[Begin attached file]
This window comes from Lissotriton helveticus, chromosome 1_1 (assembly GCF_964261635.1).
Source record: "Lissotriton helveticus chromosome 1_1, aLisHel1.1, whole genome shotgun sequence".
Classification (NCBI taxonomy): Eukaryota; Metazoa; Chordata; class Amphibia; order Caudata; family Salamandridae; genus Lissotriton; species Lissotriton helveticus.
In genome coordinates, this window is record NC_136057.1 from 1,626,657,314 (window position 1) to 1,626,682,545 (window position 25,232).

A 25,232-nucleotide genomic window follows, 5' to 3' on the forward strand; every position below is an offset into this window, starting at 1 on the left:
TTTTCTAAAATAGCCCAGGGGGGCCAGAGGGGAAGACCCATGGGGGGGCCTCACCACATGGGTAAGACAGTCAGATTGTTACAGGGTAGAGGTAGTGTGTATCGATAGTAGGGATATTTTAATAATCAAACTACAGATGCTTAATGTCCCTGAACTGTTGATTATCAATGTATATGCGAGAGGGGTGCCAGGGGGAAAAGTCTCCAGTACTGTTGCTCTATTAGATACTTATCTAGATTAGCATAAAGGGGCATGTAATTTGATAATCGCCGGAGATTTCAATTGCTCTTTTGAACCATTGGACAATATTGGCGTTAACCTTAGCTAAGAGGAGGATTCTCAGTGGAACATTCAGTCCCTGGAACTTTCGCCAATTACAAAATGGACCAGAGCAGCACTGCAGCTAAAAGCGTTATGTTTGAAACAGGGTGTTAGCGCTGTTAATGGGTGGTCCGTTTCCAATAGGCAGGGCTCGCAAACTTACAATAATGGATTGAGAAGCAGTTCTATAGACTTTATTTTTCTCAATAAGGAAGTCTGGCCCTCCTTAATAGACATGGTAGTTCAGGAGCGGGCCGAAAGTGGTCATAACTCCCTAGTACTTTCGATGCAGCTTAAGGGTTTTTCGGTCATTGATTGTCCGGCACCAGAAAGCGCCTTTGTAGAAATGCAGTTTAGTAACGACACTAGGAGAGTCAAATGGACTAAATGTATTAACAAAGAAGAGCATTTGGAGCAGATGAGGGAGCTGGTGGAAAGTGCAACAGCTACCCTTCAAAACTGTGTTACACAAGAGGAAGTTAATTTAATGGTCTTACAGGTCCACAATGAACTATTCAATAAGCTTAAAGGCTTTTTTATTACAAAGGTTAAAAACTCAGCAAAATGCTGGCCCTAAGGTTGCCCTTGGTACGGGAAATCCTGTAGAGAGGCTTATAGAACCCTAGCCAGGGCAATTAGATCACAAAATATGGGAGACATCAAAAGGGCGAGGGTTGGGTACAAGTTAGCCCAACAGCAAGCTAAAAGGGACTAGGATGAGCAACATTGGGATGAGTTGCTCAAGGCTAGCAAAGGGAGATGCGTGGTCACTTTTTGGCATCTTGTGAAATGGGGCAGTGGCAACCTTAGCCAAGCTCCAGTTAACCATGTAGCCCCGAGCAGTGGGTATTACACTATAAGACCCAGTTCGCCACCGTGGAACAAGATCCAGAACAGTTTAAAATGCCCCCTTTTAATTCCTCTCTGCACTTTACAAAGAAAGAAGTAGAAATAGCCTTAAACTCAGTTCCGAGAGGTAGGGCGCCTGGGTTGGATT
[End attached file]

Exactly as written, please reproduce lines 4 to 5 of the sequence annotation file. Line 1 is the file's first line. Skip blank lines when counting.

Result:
In genome coordinates, this window is record NC_136057.1 from 1,626,657,314 (window position 1) to 1,626,682,545 (window position 25,232).

A 25,232-nucleotide genomic window follows, 5' to 3' on the forward strand; every position below is an offset into this window, starting at 1 on the left: